Courtesy navigation

Ten ways to spot an egomaniac in business

Ten ways to spot an egomaniac in business

September 12, 2012 by Lisa Turner

Ten ways to spot an egomaniac in business/man with dictator sign on deskDo you have an egomaniac in your firm? Just how damaging can this type of personality be in business? And how do you spot them? Here are ten signs that someone is being driven by their ego —and my suggestions for a better way.

1. Blaming others

Any time someone blames others, it’s a sign they’re not taking responsibility. They may have good reasons why things aren’t perfect but it’s never anything to do with them. They also like to spend a lot of time grumbling about it.

Instead: Look at the situation, decide what you would like to be different, and then put into action those things necessary to make that happen.

2. Blaming themselves

It goes like this: “It’s all my fault! I’m not a good enough… I should have…, I shouldn’t have…”. This is an excuse for someone to stay in the past, and not make changes in their behaviour, beliefs and attitudes. It’s also very attention-seeking.

Instead: Look at what happened, learn from it and then quietly get on with making the best of the situation.

3. They are always right (and never wrong)

The inability to admit a mistake is a sure sign of ego. They will defend, argue and use all kinds of evidence to demonstrate that they are right.

Instead: Be willing to experiment with other ideas before you decide what works.

4. They know everything about everything

They’ve read every book and they know every theory. Often they are so full of knowing that there’s no room for new ideas.

Instead: Ask questions and take time to learn from others.

5. They never have any problems, only solutions

This aspect of ego is all about keeping up appearances. They never admit to having any problems. They also know exactly how to solve everyone else’s problems and are the first to jump up and insist they help others.

Instead: Admit your struggles but not in a way that burdens others. Share problems as a way to create empathy with a colleague, for example. But let others know that things can and will be different. Ask for help when you need it, and accept it graciously.

6. They know exactly what’s wrong with you, the world and everyone else

This egomaniac is full of theories about exactly what’s wrong with society, religion, the government, the economy, the environment. They will be up on their soap box telling the world that it needs to change, and doing their best to trigger guilt in others.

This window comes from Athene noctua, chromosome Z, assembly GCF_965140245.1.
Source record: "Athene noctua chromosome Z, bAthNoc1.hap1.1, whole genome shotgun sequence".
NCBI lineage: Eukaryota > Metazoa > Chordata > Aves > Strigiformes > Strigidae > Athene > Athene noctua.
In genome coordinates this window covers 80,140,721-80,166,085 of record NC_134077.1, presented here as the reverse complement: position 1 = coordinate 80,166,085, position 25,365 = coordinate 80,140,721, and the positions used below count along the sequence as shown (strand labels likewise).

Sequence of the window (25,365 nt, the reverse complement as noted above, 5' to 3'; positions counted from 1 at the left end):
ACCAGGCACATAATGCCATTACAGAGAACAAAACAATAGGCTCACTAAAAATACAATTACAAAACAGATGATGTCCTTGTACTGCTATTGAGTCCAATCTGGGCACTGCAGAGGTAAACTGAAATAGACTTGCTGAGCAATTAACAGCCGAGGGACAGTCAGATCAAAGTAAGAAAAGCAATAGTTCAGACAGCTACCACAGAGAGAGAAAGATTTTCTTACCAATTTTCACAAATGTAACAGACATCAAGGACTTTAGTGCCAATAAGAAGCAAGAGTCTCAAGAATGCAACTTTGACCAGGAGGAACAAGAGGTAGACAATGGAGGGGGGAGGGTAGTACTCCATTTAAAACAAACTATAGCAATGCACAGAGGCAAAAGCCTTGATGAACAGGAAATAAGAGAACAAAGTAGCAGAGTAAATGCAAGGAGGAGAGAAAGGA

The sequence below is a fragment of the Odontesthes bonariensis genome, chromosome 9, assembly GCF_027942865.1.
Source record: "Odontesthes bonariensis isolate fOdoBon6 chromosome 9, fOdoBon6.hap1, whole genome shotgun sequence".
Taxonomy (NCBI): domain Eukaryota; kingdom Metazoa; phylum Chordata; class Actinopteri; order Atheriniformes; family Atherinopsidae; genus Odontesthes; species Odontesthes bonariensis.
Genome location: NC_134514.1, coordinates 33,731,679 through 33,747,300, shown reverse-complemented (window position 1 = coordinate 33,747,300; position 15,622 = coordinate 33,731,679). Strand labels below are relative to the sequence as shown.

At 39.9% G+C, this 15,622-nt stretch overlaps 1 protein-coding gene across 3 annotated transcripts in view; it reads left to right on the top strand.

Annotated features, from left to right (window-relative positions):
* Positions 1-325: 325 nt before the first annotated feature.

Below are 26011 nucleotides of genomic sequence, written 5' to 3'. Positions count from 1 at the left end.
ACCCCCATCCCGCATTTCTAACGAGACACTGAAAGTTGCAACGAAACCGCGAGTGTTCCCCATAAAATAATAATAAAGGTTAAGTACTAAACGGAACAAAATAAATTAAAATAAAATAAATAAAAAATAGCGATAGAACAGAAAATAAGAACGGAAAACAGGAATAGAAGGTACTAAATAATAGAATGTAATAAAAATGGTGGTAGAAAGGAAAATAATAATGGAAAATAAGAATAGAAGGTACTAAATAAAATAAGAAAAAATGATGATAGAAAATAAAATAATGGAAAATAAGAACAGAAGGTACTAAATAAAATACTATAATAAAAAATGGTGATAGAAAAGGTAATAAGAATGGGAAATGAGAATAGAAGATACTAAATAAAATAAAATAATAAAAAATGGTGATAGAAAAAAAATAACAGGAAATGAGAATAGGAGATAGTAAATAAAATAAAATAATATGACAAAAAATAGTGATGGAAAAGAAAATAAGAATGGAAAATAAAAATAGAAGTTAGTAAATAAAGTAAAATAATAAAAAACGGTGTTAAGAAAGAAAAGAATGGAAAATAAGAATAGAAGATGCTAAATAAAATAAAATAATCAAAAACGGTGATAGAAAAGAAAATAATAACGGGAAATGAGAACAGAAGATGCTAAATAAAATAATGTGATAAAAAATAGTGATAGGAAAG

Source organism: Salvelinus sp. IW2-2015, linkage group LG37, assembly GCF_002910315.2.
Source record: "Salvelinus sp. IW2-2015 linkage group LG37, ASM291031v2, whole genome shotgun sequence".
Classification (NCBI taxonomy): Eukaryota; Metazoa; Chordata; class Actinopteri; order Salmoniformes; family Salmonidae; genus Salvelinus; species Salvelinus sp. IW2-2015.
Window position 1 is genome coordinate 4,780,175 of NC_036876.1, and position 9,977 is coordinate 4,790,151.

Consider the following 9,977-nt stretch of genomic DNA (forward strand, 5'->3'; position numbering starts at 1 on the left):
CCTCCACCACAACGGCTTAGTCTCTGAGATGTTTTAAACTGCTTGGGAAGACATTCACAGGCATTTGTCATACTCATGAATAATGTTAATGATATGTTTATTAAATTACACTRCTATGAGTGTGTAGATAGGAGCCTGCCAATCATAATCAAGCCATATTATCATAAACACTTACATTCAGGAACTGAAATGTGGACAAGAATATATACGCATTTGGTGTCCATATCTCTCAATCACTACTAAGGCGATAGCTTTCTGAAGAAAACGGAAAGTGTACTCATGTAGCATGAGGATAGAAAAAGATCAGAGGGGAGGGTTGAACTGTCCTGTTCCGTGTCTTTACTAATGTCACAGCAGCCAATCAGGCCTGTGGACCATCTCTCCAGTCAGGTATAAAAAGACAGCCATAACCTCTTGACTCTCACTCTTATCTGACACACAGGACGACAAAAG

Instead: OK, so the world is not perfect and there might be some things you want to change, but start that change in yourself.

7. They never have a mentor or ask for help

They don’t need help because, of course, they know everything. They are above all that and they’re perfect as they are, thank you!

Instead: Always seek to learn from others, even those who might seem less well trained than you.

8. They are judgemental

Many egomaniacs are very judgemental of others, their behaviour and their beliefs. They will continuously point out the flaws in others, and will give unsolicited advice about exactly what that person needs to do to change for the better. They will leave others feeling insecure, inadequate and as if they have failed.

Instead: Try and make others feel good, not bad, it will bring out the best in them.

9. They don’t go on any courses or programmes

They feel that they don’t need to because they are so enlightened. They will say things like “It’s not the right time”, “That course would be perfect for other people”, “I already know that”.

Instead: Always be open to new knowledge, new groups and new experiences.

10. Their lives never change

The purpose of ego is to keep you safe, and it always thinks the safest thing to do is to avoid change. So, when a person is driven by their ego, their lives never seem to change. They have the same situations, experiences and problems (that they may not admit to) over and over again.

Instead: Relish new challenges rather than shying back from them.

Dr Lisa Turner’s website has more advice for enlightened entrepreneurs at www.psycademy.co.uk.

Comments

Add a comment

  • Web page addresses and e-mail addresses turn into links automatically.
  • Allowed HTML tags: <a> <em> <strong> <p>
  • Lines and paragraphs break automatically.
  • Links to specified hosts will have a rel="nofollow" added to them.

When you click 'Register' to create a new account, you accept our terms of service and privacy policy